Attitudes towards working patterns and work-life blend in professional service firms have clearly been redefined since 2020. The hybrid working genie is now well and truly out of the bottle.
The pandemic debunked the myth that work could not take place remotely. In fact, a 2021 PwC survey found that 83% of employers reported the shift to remote work as successful for their company – and more than half said their employees are now more productive working remotely5.
Perhaps unsurprisingly, many employees have a different take.
More than half prefer to be remote at least three days a week and are adjusting their life-plans accordingly8. A recent workforce survey found that 22% of employees say they are planning to move more than 50 miles away from the office either temporarily or permanently9.
12% have already made this type of move since 2020, and it’s likely this trend will gather pace10. Nearly half of Gen Z and millennial employees say they’d willingly give up 10% or more of their future earnings in exchange for the option to work virtually from anywhere11.
But knowledge transfer via the apprenticeship model has always been at the heart of professional work.
Young professionals traditionally learn tacit skills osmotically, by working alongside more senior colleagues. While a sizeable cohort of executives within the professional services sector seek more flexible or hybrid ways of working, in-person learning opportunities must not be overlooked. Managing partners and professional services CEOs have a responsibility to remind all colleagues of the importance of face-to-face knowledge transfer opportunities. The career development of younger team members is contingent on role-modelled behaviours and leadership by example.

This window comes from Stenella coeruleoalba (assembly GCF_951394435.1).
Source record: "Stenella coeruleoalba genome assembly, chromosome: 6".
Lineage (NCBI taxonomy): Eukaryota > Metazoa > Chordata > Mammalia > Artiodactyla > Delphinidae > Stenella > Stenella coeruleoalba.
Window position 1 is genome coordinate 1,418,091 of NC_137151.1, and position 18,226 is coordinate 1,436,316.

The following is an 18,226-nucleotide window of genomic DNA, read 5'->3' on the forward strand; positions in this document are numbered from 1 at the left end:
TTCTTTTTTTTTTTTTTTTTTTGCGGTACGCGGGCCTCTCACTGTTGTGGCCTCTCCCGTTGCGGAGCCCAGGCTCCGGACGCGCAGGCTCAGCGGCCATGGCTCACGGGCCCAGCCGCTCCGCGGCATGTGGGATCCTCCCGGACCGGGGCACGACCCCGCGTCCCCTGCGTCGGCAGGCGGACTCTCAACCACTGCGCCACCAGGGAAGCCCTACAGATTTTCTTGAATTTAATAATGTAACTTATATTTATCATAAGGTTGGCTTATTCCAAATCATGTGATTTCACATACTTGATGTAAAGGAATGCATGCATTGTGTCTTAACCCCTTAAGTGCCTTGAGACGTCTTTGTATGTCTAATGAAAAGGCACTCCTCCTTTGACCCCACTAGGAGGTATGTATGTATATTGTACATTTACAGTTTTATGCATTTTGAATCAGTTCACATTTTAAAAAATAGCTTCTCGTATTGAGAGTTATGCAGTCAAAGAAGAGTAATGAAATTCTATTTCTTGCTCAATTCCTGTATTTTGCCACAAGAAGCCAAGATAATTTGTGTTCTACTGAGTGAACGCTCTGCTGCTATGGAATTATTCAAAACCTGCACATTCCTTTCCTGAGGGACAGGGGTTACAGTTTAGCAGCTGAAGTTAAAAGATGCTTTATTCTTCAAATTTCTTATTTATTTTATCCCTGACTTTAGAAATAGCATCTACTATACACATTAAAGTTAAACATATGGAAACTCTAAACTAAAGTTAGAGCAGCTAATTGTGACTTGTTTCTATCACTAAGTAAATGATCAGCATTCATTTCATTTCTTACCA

Ultimately, time spent in the office will be different moving forward. Collaboration and innovation will be key to longer term business success. While deep focus work is more suited to locations where there is a minimal distraction, how teams effectively work together to deliver results is largely dependent on effective communication and interaction. Inclusive in-person interaction and a perceived sense of fairness, mutuality and belonging is integral to successful hybrid working.
Hybrid working immediately enhances organisational agility. A focus on outputs and results rather than standardised work hours delivers notable shifts in service delivery. When team members are entrusted with autonomy over their hours of work, it expands the working day as some staff will inevitably choose work patterns that allow them to blend parenting and other caregiving responsibilities.
An always-open mode allows a business to respond quickly to client requests and gain first-mover advantage in rapidly emerging scenarios.
With remote and hybrid working here to stay, a different employer mindset is required. Hybrid firms must position relationship at the heart of commercial strategy, proactively building and nurturing collaborative relationships with clients and staff, across the physical and digital domains alike.
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